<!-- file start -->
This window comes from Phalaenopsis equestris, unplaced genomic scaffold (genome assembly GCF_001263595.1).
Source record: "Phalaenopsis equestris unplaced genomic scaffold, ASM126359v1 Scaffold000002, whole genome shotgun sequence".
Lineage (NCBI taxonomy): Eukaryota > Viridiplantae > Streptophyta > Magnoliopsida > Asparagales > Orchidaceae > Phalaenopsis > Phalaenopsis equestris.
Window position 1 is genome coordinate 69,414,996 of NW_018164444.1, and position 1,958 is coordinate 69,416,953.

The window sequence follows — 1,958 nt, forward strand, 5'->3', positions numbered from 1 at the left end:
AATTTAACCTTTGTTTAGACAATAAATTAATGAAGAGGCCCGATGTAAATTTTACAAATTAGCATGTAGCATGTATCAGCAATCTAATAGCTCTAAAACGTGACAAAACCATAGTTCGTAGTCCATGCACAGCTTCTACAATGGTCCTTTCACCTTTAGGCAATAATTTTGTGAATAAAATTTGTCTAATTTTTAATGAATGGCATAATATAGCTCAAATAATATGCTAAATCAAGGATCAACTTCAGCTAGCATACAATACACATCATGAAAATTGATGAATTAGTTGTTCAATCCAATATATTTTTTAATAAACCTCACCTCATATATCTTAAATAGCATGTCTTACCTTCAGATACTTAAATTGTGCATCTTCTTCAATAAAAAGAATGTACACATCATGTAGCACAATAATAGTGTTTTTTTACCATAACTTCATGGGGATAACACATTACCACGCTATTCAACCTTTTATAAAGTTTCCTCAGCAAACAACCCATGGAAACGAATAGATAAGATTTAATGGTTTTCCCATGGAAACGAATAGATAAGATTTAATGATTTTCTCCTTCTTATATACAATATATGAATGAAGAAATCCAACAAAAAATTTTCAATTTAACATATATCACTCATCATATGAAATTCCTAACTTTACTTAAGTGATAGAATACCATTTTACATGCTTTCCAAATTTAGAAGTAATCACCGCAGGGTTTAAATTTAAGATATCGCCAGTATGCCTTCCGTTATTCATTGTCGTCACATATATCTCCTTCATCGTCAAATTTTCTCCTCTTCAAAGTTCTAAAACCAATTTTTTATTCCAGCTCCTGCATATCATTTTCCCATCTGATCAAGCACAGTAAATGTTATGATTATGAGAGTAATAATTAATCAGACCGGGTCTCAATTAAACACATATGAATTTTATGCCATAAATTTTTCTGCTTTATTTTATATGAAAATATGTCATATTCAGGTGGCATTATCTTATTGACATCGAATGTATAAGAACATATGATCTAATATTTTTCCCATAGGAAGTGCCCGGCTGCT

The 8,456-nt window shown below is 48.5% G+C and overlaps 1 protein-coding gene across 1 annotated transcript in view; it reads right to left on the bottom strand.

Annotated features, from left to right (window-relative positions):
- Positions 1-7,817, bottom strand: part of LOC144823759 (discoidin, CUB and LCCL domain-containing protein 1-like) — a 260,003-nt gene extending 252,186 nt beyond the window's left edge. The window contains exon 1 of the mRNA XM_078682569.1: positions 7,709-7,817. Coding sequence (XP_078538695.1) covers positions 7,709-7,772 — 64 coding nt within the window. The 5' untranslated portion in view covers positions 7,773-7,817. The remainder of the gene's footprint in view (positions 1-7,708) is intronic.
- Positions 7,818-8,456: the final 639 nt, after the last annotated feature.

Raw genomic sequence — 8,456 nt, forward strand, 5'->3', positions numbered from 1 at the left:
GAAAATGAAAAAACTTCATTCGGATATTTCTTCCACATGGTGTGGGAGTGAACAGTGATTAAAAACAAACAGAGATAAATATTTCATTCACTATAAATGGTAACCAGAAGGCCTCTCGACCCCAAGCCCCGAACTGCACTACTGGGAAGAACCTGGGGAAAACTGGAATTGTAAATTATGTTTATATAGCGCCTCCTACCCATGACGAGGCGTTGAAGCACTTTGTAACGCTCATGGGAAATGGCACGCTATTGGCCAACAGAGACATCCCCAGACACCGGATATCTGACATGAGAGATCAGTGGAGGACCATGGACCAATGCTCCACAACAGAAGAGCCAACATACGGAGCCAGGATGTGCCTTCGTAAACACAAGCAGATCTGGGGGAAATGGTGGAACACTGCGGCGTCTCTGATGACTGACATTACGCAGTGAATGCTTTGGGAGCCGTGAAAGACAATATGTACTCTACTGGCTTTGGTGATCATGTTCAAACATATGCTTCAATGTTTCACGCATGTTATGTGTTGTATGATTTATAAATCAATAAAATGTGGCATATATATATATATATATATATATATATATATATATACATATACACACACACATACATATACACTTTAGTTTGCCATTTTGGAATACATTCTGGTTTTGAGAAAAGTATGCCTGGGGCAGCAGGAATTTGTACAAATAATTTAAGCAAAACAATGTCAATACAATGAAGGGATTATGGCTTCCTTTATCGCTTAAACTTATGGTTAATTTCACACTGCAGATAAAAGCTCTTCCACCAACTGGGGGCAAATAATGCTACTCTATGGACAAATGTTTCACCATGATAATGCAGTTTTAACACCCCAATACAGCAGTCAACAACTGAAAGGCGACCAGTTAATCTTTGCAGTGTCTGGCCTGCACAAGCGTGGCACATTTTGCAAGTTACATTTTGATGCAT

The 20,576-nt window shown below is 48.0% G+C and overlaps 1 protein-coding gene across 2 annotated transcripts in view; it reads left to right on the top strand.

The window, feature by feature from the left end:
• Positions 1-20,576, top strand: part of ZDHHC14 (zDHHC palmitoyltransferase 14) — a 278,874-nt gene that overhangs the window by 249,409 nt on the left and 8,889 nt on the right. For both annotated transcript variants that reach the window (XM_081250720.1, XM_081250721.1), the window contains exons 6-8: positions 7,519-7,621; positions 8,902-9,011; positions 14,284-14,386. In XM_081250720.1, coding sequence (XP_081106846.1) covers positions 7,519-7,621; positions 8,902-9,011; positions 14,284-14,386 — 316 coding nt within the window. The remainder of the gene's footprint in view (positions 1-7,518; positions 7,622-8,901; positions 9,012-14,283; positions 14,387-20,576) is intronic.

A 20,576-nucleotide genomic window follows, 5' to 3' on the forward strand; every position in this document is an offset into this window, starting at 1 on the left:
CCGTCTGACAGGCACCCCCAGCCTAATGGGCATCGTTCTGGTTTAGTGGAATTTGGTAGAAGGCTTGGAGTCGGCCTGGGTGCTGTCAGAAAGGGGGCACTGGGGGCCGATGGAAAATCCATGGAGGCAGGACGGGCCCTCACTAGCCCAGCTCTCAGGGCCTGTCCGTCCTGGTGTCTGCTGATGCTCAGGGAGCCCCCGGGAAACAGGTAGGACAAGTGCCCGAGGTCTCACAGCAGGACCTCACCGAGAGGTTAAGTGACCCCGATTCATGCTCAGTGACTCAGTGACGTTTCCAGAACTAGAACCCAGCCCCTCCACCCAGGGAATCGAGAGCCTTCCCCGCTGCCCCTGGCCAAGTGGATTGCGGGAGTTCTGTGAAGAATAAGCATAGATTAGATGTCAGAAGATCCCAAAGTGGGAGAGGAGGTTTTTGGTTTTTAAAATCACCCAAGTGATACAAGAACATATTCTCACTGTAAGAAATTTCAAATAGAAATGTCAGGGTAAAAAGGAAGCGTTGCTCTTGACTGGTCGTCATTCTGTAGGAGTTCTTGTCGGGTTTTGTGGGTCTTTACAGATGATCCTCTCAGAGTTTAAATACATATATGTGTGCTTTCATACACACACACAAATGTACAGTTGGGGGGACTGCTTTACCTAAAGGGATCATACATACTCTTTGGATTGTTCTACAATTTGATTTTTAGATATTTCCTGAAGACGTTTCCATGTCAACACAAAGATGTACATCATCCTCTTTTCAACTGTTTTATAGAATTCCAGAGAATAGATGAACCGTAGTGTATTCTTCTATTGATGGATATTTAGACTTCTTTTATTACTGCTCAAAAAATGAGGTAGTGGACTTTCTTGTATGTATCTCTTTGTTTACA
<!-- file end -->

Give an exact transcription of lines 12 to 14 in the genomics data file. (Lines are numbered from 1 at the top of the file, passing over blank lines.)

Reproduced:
GAAAATGAAAAAACTTCATTCGGATATTTCTTCCACATGGTGTGGGAGTGAACAGTGATTAAAAACAAACAGAGATAAATATTTCATTCACTATAAATGGTAACCAGAAGGCCTCTCGACCCCAAGCCCCGAACTGCACTACTGGGAAGAACCTGGGGAAAACTGGAATTGTAAATTATGTTTATATAGCGCCTCCTACCCATGACGAGGCGTTGAAGCACTTTGTAACGCTCATGGGAAATGGCACGCTATTGGCCAACAGAGACATCCCCAGACACCGGATATCTGACATGAGAGATCAGTGGAGGACCATGGACCAATGCTCCACAACAGAAGAGCCAACATACGGAGCCAGGATGTGCCTTCGTAAACACAAGCAGATCTGGGGGAAATGGTGGAACACTGCGGCGTCTCTGATGACTGACATTACGCAGTGAATGCTTTGGGAGCCGTGAAAGACAATATGTACTCTACTGGCTTTGGTGATCATGTTCAAACATATGCTTCAATGTTTCACGCATGTTATGTGTTGTATGATTTATAAATCAATAAAATGTGGCATATATATATATATATATATATATATATATATATATACATATACACACACACATACATATACACTTTAGTTTGCCATTTTGGAATACATTCTGGTTTTGAGAAAAGTATGCCTGGGGCAGCAGGAATTTGTACAAATAATTTAAGCAAAACAATGTCAATACAATGAAGGGATTATGGCTTCCTTTATCGCTTAAACTTATGGTTAATTTCACACTGCAGATAAAAGCTCTTCCACCAACTGGGGGCAAATAATGCTACTCTATGGACAAATGTTTCACCATGATAATGCAGTTTTAACACCCCAATACAGCAGTCAACAACTGAAAGGCGACCAGTTAATCTTTGCAGTGTCTGGCCTGCACAAGCGTGGCACATTTTGCAAGTTACATTTTGATGCAT

The 20,576-nt window shown below is 48.0% G+C and overlaps 1 protein-coding gene across 2 annotated transcripts in view; it reads left to right on the top strand.

The window, feature by feature from the left end: